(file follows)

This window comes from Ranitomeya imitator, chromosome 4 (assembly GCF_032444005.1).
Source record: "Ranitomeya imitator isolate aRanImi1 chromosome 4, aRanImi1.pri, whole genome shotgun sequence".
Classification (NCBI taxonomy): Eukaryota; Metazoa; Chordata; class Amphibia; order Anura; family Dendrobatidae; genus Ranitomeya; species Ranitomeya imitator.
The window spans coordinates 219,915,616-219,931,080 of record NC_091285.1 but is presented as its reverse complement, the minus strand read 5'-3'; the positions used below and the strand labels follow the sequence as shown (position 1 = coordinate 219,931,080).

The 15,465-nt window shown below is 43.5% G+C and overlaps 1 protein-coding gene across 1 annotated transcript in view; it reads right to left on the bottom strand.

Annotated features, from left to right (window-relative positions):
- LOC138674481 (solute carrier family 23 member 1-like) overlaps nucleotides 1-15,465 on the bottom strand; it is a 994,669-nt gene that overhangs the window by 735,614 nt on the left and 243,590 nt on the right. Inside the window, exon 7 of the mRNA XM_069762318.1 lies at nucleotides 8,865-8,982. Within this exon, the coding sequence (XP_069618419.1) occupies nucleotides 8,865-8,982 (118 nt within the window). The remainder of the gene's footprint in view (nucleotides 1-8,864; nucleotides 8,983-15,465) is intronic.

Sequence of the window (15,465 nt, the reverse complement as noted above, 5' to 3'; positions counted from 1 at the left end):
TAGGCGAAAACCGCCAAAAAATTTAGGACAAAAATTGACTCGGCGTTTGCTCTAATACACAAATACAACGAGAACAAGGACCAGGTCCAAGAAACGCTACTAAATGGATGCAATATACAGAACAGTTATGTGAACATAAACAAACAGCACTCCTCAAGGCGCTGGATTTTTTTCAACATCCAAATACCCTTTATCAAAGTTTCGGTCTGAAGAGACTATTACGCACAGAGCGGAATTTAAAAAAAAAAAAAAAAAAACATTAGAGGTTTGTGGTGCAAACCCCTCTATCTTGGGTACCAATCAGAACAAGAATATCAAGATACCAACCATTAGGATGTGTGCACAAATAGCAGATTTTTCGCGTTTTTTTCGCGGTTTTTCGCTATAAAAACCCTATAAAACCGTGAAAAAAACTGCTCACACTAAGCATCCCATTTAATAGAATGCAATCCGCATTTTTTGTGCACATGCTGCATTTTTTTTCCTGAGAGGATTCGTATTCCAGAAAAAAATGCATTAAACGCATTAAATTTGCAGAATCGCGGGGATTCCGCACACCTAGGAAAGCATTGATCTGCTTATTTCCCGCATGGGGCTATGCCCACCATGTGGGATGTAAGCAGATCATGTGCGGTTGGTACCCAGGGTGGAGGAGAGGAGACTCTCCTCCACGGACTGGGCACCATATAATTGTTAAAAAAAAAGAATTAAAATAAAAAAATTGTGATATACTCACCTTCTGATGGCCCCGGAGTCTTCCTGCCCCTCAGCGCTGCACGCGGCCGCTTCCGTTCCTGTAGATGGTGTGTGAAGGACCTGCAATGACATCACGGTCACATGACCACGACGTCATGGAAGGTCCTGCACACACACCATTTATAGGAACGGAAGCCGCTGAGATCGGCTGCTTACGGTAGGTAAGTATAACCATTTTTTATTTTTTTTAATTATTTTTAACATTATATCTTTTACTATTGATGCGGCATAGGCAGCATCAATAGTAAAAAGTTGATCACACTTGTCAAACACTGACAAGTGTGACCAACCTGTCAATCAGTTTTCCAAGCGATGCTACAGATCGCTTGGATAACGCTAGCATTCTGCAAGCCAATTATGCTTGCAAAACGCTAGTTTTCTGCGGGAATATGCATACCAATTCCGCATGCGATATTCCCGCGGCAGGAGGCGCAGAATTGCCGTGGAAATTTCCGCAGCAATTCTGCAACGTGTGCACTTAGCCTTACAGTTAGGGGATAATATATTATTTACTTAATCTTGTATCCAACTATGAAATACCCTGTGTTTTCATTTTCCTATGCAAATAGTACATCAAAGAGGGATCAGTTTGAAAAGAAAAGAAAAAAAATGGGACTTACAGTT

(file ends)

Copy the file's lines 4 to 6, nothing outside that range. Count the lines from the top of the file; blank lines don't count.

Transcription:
The window spans coordinates 219,915,616-219,931,080 of record NC_091285.1 but is presented as its reverse complement, the minus strand read 5'-3'; the positions used below and the strand labels follow the sequence as shown (position 1 = coordinate 219,931,080).

The 15,465-nt window shown below is 43.5% G+C and overlaps 1 protein-coding gene across 1 annotated transcript in view; it reads right to left on the bottom strand.

Annotated features, from left to right (window-relative positions):